Elbow dysplasia is an inherited condition that commonly affects medium to large breeds. It causes a dog’s elbows to develop abnormally, causing pain and leading to swelling, instability and eventually, arthritis.
How is it diagnosed?
A vet will be able to diagnose elbow dysplasia based on some physical and behavioural signs, including:
- Limping or stiffness, particularly after exercise
- Front paws pointing outwards or elbows held at a strange angle
- Swollen elbows
- Less enthusiasm for exercise or play
- X ray showing abnormalities in the elbow
What are the treatments for elbow dysplasia?
There are a variety of treatments for elbow dysplasia that your vet may recommend, based on the severity of the issue. These include painkillers, rest, or surgery in the most severe cases.
Symptoms are usually worse if your dog is overweight. Additionally, elbow dysplasia can limit their levels of activity. As a result, your vet will usually recommend a controlled weight and exercise plan to ensure your dog stays slim whilst being conscious of their reduced mobility. This can include using a dog activity monitor, feeding a calorie-controlled diet, and physical therapies, such as hydrotherapy.
What is obesity in dogs?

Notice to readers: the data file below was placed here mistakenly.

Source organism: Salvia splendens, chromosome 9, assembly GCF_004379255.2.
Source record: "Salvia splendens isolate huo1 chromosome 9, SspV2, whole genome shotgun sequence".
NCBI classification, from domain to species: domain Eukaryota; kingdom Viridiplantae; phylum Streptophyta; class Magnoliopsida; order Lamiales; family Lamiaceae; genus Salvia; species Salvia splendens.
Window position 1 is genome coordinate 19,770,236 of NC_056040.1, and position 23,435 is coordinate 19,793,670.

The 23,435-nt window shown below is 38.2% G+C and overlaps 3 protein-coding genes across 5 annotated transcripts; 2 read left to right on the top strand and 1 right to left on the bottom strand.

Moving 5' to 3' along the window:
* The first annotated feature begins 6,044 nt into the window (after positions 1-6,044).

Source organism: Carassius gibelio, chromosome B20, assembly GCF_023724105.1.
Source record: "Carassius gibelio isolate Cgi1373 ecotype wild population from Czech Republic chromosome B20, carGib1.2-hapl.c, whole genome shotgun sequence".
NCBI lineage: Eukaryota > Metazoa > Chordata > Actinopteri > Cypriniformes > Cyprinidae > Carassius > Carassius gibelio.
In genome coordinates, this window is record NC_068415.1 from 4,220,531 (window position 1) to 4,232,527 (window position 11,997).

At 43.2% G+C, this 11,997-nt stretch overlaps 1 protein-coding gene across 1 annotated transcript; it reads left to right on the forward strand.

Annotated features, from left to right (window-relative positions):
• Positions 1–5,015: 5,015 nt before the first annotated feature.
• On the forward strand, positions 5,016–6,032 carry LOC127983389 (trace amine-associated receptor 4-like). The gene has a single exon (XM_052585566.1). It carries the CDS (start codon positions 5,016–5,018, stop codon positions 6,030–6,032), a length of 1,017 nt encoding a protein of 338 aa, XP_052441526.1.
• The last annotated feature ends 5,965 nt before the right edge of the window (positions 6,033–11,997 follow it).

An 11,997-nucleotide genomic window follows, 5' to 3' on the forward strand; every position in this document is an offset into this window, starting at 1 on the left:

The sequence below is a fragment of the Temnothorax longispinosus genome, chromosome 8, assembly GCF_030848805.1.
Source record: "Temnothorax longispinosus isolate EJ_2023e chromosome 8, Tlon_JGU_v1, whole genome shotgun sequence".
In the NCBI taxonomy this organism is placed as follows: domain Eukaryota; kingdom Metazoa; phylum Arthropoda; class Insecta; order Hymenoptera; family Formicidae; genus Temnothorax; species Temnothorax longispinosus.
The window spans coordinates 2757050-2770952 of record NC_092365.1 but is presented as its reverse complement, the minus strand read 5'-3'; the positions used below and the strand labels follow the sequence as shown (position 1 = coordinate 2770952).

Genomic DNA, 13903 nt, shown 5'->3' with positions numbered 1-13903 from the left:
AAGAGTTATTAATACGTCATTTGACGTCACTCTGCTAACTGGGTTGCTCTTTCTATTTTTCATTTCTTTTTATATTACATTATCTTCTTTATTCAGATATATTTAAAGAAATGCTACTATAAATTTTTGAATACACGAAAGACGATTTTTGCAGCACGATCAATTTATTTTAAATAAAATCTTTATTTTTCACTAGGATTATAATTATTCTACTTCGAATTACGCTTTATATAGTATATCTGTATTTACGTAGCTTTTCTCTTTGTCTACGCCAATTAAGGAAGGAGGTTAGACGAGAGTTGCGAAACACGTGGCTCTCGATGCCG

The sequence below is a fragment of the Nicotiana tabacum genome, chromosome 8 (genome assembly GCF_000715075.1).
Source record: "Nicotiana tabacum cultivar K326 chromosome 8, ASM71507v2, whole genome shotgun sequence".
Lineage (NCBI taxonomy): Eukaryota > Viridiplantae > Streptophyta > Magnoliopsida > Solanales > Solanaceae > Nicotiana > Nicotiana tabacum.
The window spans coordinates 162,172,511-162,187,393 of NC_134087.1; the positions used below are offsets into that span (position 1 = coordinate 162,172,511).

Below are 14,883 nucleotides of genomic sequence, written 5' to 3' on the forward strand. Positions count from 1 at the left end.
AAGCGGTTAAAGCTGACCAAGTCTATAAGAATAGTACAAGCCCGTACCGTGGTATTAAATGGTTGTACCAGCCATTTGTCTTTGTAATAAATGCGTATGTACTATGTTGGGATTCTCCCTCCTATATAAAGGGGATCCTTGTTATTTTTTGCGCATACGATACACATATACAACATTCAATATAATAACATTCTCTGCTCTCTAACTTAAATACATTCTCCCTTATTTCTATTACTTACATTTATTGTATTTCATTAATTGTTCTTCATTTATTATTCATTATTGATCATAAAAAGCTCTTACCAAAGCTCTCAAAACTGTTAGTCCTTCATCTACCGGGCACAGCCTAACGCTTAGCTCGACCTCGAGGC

Just like us humans, dogs will put on too much weight if they eat too much and/or don’t get enough exercise. Research conducted by the University of Cambridge in 2016 found a genetic variation carried by one in four Labradors could be the reason for their big appetite and tendency towards obesity.
Obesity in dogs can lead to a myriad of issues, including heart disease, diabetes, mobility issues and cancer.
How is it diagnosed?
What are the treatments for obesity in dogs?
The main treatments for obesity in dogs increased activity and diet control. If your dog is overweight, your vet may recommend a different diet and the use of a dog activity monitor to ensure your dog gets enough daily exercise. Chronically overweight dogs may have different exercise needs due to their reduced mobility.
What is progressive retinal atrophy?
Progressive retinal atrophy (PRA) is the term for a group of inherited diseases that affect your dog’s vision due to the deterioration of certain cells in their eyes. It can lead to night blindness, and eventually complete blindness.
How is it diagnosed?
It can be difficult to diagnose PRA in its early stages. If vision loss is suspected, your vet will look for sluggish responses to light from your dog’s pupils, and unusually dilated pupils. They will usually then refer you to a specialist to confirm the diagnosis using an ophthalmoscope or electroretinogram (ERG). Genetic testing for PRA is also available to identify carriers of the disease.
What are the treatments for PRA?
There are currently no effective treatments for PRA. In some rare circumstances your vet may recommend surgery to prevent the retina from detaching.